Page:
What are we looking for?
Actively managed funds rising to the top of the heap for the first five months of 2009.
It's been a wild ride in the stock markets with steep corrections followed by a sharp rebound lately. And the jury is out as to whether the rally is a bounce in bear market or a simmering bull.
We screened all investments for the top 30 performers. We excluded index and exchange-traded funds, as well as U.S. dollar and duplicate funds.
What did we find?
A triple-digit gain. And mostly resource funds or ones heavy with commodity stocks - a sector battered in last year's market collapse.
Mavrix Explorer, a natural resources mutual fund, was the star with an eye-popping 106-per-cent return that easily erases memories of last year's depressing 67-per-cent loss.
Its winners this year have included Teck Cominco Ltd., Capstone Mining Corp., Petrobank Energy and Resources Ltd., and Breakwater Resources Ltd.
The fund benefited from a recovery in resource stocks from "ridiculous lows" during the market meltdown, and rising commodity prices fuelled largely by China's infrastructure spending, manager Paul MacDonald said.
Rising commodity prices are sustainable with "bumps along the road," while an increase in base metals and natural gas prices are expected near the end of the year, he said.
Salida Multi-Strategy Hedge was also a top performer, and led the pack among alternative strategy funds with its robust 70.6-per-cent return. It's a major comeback from last year's steep 67-per-cent loss.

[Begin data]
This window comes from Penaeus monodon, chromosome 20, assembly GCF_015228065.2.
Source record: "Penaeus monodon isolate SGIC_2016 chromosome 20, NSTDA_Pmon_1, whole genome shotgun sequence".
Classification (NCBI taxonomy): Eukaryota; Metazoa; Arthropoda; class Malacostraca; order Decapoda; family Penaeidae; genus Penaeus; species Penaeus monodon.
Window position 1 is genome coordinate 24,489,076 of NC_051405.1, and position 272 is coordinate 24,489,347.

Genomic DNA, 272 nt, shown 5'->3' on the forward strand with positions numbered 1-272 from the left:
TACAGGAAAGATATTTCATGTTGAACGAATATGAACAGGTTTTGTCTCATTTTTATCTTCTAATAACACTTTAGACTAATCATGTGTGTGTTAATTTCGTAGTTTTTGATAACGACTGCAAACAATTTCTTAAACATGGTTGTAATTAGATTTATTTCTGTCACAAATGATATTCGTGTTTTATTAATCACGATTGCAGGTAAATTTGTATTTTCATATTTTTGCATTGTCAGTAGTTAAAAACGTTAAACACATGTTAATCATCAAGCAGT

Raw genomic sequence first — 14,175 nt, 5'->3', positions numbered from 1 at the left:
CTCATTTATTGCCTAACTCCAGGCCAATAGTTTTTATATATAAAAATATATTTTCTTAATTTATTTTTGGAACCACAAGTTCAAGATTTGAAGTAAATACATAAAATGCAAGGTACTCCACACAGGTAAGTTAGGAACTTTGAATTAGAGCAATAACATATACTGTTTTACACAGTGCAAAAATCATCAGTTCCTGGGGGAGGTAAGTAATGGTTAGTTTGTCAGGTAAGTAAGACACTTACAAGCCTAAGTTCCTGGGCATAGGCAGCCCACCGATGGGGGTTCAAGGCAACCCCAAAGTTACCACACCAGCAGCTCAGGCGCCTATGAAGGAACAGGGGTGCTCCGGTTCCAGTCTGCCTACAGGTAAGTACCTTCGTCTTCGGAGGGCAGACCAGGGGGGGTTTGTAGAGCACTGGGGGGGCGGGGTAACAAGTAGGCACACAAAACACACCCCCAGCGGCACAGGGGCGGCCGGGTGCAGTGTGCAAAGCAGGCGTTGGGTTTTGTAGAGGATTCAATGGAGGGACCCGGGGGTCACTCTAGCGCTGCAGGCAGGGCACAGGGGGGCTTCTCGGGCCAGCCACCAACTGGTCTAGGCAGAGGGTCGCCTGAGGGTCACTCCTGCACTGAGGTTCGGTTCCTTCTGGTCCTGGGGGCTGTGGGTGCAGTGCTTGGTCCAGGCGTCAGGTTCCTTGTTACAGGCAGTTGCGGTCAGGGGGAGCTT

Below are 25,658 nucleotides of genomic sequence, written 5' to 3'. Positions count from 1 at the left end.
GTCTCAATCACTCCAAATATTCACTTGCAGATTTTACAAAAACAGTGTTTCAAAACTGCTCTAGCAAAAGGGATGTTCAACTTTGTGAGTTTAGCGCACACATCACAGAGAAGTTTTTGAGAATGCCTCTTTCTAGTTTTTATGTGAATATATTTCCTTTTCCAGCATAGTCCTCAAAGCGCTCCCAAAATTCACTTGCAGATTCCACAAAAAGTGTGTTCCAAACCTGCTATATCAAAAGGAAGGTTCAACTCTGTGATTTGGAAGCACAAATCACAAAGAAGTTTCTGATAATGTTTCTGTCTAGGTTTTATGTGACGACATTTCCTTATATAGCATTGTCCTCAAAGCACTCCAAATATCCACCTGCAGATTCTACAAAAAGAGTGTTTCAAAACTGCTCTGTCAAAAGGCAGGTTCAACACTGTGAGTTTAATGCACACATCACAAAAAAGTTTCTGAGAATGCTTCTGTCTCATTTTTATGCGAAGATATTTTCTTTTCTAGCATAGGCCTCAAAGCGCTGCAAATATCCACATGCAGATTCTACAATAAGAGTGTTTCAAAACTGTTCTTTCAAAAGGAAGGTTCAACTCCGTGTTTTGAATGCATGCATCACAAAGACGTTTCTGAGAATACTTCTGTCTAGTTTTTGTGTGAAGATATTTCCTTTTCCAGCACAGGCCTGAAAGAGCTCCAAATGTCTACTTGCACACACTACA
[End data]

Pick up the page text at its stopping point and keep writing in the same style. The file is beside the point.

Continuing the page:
The fund - which can invest anywhere in the world and has a commodity bias - saw its biggest gains this year come from corporate bonds as well as energy and gold stocks, manager Brad White said.
"The combined rise in commodity and equity prices has been quite powerful," Mr. White said. "And the tightening of credit spreads helped us with the bond portfolio."
The next area for opportunities is further consolidation in the resource sector by China, he said. "The fund is positioned for attempted Chinese takeovers in sectors like base metals, oil and agriculture."
This investment theme gained momentum with Rio Tinto's decision this week to walk away from a proposed $19.5-billion (U.S.) deal that would have given the Chinese government an 18-per-cent stake in the mining giant, he said. Rio Tinto has turned to rival BHP Billiton to combine their iron ore assets in a joint venture.
The Chinese are poised to buy more hard assets, and that trend is expected to continue for the next three to five years, Mr. White suggested.
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